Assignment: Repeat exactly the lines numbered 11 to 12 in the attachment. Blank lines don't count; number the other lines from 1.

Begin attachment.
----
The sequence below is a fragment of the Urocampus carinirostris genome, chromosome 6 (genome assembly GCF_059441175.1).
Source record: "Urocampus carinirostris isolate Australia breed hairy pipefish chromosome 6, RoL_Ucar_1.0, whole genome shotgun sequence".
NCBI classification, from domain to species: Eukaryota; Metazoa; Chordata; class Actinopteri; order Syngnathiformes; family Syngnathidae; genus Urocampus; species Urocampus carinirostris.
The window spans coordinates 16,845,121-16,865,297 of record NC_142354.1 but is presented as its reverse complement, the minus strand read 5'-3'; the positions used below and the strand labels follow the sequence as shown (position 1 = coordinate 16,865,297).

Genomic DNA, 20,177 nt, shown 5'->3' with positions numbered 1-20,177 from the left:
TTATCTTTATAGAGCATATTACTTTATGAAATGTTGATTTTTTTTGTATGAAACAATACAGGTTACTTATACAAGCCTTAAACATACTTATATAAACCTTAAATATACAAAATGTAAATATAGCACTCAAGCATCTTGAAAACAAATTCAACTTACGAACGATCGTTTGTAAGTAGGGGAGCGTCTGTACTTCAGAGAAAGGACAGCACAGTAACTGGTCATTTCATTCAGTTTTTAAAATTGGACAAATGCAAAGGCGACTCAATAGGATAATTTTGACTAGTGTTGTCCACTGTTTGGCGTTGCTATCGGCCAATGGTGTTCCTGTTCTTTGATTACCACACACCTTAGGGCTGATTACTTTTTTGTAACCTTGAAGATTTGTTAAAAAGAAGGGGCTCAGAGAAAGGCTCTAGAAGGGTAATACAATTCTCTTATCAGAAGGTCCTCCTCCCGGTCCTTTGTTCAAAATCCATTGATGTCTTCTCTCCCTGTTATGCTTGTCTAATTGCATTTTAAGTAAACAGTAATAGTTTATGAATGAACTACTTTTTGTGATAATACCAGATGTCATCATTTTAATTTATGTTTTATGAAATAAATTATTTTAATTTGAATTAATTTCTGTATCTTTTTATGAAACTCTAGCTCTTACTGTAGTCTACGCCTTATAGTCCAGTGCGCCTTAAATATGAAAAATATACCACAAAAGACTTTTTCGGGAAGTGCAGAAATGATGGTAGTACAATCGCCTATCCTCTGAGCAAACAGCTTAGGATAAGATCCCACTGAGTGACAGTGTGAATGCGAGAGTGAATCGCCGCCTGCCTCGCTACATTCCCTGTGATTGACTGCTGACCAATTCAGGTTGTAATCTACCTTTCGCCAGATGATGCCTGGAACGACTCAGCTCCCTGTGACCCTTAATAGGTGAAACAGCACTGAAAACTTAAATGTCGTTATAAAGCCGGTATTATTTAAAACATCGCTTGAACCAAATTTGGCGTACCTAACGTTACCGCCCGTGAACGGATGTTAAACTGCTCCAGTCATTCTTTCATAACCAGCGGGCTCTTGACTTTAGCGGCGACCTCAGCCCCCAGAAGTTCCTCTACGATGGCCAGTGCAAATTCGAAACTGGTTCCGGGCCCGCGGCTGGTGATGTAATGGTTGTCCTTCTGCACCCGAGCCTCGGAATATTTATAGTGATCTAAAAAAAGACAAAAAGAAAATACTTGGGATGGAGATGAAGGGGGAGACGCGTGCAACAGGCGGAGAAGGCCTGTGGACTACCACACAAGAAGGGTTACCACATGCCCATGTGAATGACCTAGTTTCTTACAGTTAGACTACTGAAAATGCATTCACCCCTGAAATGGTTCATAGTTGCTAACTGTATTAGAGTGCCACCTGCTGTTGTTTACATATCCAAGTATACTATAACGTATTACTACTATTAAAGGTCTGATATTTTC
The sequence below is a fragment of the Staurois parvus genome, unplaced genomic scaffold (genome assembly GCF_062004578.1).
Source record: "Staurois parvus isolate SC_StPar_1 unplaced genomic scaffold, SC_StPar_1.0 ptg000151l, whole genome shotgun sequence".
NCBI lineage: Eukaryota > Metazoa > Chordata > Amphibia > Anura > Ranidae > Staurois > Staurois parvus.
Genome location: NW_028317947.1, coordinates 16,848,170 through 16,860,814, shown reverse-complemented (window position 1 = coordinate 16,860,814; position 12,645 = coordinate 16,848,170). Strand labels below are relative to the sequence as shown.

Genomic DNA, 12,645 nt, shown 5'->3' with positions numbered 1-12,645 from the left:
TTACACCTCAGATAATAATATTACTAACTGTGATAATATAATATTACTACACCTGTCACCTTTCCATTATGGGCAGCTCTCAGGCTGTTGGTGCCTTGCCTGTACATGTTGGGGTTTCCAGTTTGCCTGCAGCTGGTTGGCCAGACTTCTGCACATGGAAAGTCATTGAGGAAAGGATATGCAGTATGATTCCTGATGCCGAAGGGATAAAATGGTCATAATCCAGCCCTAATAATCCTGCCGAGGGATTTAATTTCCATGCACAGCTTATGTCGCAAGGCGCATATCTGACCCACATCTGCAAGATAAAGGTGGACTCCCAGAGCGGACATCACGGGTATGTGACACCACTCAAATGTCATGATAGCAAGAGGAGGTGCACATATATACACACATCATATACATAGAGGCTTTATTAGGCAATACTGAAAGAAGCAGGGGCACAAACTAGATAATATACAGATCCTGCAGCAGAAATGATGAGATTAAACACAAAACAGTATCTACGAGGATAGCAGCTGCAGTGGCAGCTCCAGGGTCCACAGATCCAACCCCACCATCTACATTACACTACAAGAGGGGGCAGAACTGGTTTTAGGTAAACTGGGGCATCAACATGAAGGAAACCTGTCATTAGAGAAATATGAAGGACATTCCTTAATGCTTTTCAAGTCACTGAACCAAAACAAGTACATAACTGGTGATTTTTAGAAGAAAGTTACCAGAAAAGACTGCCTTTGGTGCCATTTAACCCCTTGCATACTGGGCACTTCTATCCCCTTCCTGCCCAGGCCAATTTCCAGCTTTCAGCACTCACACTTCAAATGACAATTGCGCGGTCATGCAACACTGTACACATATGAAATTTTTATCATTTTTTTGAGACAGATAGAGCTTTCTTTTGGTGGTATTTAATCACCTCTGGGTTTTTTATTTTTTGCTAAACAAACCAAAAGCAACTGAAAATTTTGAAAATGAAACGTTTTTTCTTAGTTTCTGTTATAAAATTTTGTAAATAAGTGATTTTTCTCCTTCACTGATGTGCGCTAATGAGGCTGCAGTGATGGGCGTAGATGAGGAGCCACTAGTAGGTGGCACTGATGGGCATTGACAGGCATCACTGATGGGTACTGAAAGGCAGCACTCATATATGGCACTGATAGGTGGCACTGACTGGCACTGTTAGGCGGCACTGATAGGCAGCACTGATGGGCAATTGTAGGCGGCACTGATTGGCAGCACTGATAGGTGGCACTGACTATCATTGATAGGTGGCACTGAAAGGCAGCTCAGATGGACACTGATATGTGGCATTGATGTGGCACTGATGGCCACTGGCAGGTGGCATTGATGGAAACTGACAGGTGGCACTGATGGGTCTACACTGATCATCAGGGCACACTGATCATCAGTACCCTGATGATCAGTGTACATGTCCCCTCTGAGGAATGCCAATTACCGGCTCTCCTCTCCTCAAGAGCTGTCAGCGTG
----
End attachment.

Genomic DNA, 12,645 nt, shown 5'->3' with positions numbered 1-12,645 from the left:
TTACACCTCAGATAATAATATTACTAACTGTGATAATATAATATTACTACACCTGTCACCTTTCCATTATGGGCAGCTCTCAGGCTGTTGGTGCCTTGCCTGTACATGTTGGGGTTTCCAGTTTGCCTGCAGCTGGTTGGCCAGACTTCTGCACATGGAAAGTCATTGAGGAAAGGATATGCAGTATGATTCCTGATGCCGAAGGGATAAAATGGTCATAATCCAGCCCTAATAATCCTGCCGAGGGATTTAATTTCCATGCACAGCTTATGTCGCAAGGCGCATATCTGACCCACATCTGCAAGATAAAGGTGGACTCCCAGAGCGGACATCACGGGTATGTGACACCACTCAAATGTCATGATAGCAAGAGGAGGTGCACATATATACACACATCATATACATAGAGGCTTTATTAGGCAATACTGAAAGAAGCAGGGGCACAAACTAGATAATATACAGATCCTGCAGCAGAAATGATGAGATTAAACACAAAACAGTATCTACGAGGATAGCAGCTGCAGTGGCAGCTCCAGGGTCCACAGATCCAACCCCACCATCTACATTACACTACAAGAGGGGGCAGAACTGGTTTTAGGTAAACTGGGGCATCAACATGAAGGAAACCTGTCATTAGAGAAATATGAAGGACATTCCTTAATGCTTTTCAAGTCACTGAACCAAAACAAGTACATAACTGGTGATTTTTAGAAGAAAGTTACCAGAAAAGACTGCCTTTGGTGCCATTTAACCCCTTGCATACTGGGCACTTCTATCCCCTTCCTGCCCAGGCCAATTTCCAGCTTTCAGCACTCACACTTCAAATGACAATTGCGCGGTCATGCAACACTGTACACATATGAAATTTTTATCATTTTTTTGAGACAGATAGAGCTTTCTTTTGGTGGTATTTAATCACCTCTGGGTTTTTTATTTTTTGCTAAACAAACCAAAAGCAACTGAAAATTTTGAAAATGAAACGTTTTTTCTTAGTTTCTGTTATAAAATTTTGTAAATAAGTGATTTTTCTCCTTCACTGATGTGCGCTAATGAGGCTGCAGTGATGGGCGTAGATGAGGAGCCACTAGTAGGTGGCACTGATGGGCATTGACAGGCATCACTGATGGGTACTGAAAGGCAGCACTCATATATGGCACTGATAGGTGGCACTGACTGGCACTGTTAGGCGGCACTGATAGGCAGCACTGATGGGCAATTGTAGGCGGCACTGATTGGCAGCACTGATAGGTGGCACTGACTATCATTGATAGGTGGCACTGAAAGGCAGCTCAGATGGACACTGATATGTGGCATTGATGTGGCACTGATGGCCACTGGCAGGTGGCATTGATGGAAACTGACAGGTGGCACTGATGGGTCTACACTGATCATCAGGGCACACTGATCATCAGTACCCTGATGATCAGTGTACATGTCCCCTCTGAGGAATGCCAATTACCGGCTCTCCTCTCCTCAAGAGCTGTCAGCGTG